QOTD: Best Standard SUV Design of the 2010s?

Corey Lewis
by Corey Lewis
qotd best standard suv design of the 2010s

We return to the 2010s today to conduct more design evaluations. Previously in this series we covered the best and worst standard car designs, then did the same for upscale cars. Today we consider the 10-year span when the SUV and other SUV-like things strengthened their grasp on consumer sales, then choked out nearly everything that wasn’t a pickup truck.

Our rules are similar to prior entries in this series. We’re considering only production cars which people actually bought, not design exercises and one-offs. To keep things in the attainable “standard purchase” space, the entry-level ask must have been under $48,000. While that may seem a bit low, it’s 15 grand more than the average car transaction price in 2015.

Anything that’s an SUV or CUV qualifies today, so we can avoid body-on-frame discussions like in some sad Jeep forum. And of course, your selection had to have been offered between model year 2010 and 2019. On to my selection:

A full decade after its introduction into North America, and the Land Rover LR4 still looks great. It asked a hair under $47,000 in 2010, its debut year. In Discovery tradition, the 4 was a modification of the 3 that went on sale in 2004. Though the 4 bears a strong resemblance to the 3, it manages to look much more upscale; it’s aged better over the years. Something about the LR3 was a bit too plain to my eyes, like the details weren’t fully finished before production. Unlike the Discovery II, the LR3 wore its limited detailing in an unnatural way.

With the new generation came Range Rover Sport-adjacent styling, LED lighting, “better reliability,” better suspension, a nicer interior, and generally more modern technology. Standard for North America was the 5.0-liter Jaguar AJV8 with new-fangled direct injection and variable intake timing. The LR4 lasted through 2016, at which point it was replaced by a new SUV simply called Discovery. The handsome British filing cabinet looks went away, replaced with a design matching the Discovery Sport CUV.

The current model looks awkward and pinched, and though wider than LR4, is over three inches shorter. And there’s no more V8. Indeed, the Discovery’s been ruined. But at least we’ll always have LR4.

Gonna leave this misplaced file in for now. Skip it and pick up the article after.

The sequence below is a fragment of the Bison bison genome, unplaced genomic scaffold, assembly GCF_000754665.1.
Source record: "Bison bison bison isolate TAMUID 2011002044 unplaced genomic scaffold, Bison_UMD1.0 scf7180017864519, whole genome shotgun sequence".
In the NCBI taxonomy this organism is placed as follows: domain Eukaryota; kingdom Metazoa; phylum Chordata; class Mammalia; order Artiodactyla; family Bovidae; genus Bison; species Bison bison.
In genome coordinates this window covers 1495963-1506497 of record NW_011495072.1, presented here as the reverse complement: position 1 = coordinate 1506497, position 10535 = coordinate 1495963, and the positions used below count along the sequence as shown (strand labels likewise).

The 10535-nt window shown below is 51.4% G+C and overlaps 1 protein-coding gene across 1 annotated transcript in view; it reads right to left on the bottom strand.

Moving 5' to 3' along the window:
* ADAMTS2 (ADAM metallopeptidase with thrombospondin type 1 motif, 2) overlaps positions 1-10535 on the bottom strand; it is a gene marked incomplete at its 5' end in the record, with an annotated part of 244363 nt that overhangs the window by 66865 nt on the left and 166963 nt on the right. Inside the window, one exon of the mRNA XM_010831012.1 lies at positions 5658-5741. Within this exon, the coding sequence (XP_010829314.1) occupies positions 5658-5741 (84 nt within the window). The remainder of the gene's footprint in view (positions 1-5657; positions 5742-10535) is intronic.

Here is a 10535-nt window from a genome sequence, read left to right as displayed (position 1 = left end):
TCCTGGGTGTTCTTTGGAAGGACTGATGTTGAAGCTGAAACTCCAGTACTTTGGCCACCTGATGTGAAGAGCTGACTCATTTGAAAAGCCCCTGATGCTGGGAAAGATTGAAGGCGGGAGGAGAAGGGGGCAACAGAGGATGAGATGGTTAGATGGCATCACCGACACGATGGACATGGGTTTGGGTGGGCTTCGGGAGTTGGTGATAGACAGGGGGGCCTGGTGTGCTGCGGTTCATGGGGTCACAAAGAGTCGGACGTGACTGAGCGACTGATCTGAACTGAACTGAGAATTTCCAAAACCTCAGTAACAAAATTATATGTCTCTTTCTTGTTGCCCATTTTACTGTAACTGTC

What are your picks for best SUV/CUV styling in the 2010s?

[Images: Honda, Land Rover]

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2 of 36 comments
  • Bd2 Bd2 on Apr 08, 2020

    The Range Rover has nothing on the Defender (but the new one is disappointing). The new G-Wagon isn't as classic looking as its predecessor either. I'd go w/ the Jeep Wrangler Unlimited Sahara. For something "softer" (crossover), it's probably the Kia Telluride.

  • Tstag Tstag on Apr 15, 2020

    Land Rover is an interesting company to look at for styling, let’s start with the really ugly: Don’t think I can put any of their models in this category, almost every car maker I can think of has a really horrid car in their history, like Porsche I’d say they don’t. Jeep by contrast have the Compass. Now the not pretty, maybe a bit generic, or missed the spot Current Disco, Disco Sport, all Freelanders Now the really good looking: All previous Discoveries All Defenders new and old Range Rover Evoque Range Rover Velar Range Rover Sport Range Rover You’ve got to give them some credit all things considered

  • 3SpeedAutomatic Drove a rental Cherokee for several days at the beginning of this year. Since the inventory of rental cars is still low, this was a 2020 model with 48k miles and V6. Ran fine, no gremlins, graphics display was easy to work, plenty of power, & very comfortable. Someone must of disarmed the lane assistance feature for the steering wheel never shook (YES!!!!!!!!). However, this woman's voice kept nagging me about the speed limit (what's new!?!?!?!).I was impressed enough to consider this a prime candidate to replace my 11 yr old Ford Escape. Might get a good deal with the close out of the model. Time will tell. 🚗🚗🚗
  • Bullnuke One wonders if this poor woman entered the US through Roxham Road...
  • Johnds Years ago I pulled over a vehicle from either Manitoba or Ontario in North Dakota for speeding. The license plates and drivers license did not come up on my dispatchers computer. The only option was to call their government. Being that it was 2 am, that wasn’t possible so they were given a warning.
  • BEPLA My own theory/question on the Mark VI:Had Lincoln used the longer sedan wheelbase on the coupe - by leaning the windshield back and pushing the dashboard & steering wheel rearward a bit - not built a sedan - and engineered the car for frameless side windows (those framed windows are clunky, look cheap, and add too many vertical lines in comparison to the previous Marks) - Would the VI have remained an attractive, aspirational object of desire?
  • VoGhost Another ICEbox? Pass. Where are you going to fill your oil addiction when all the gas stations disappear for lack of demand? I want a pickup that I can actually use for a few decades.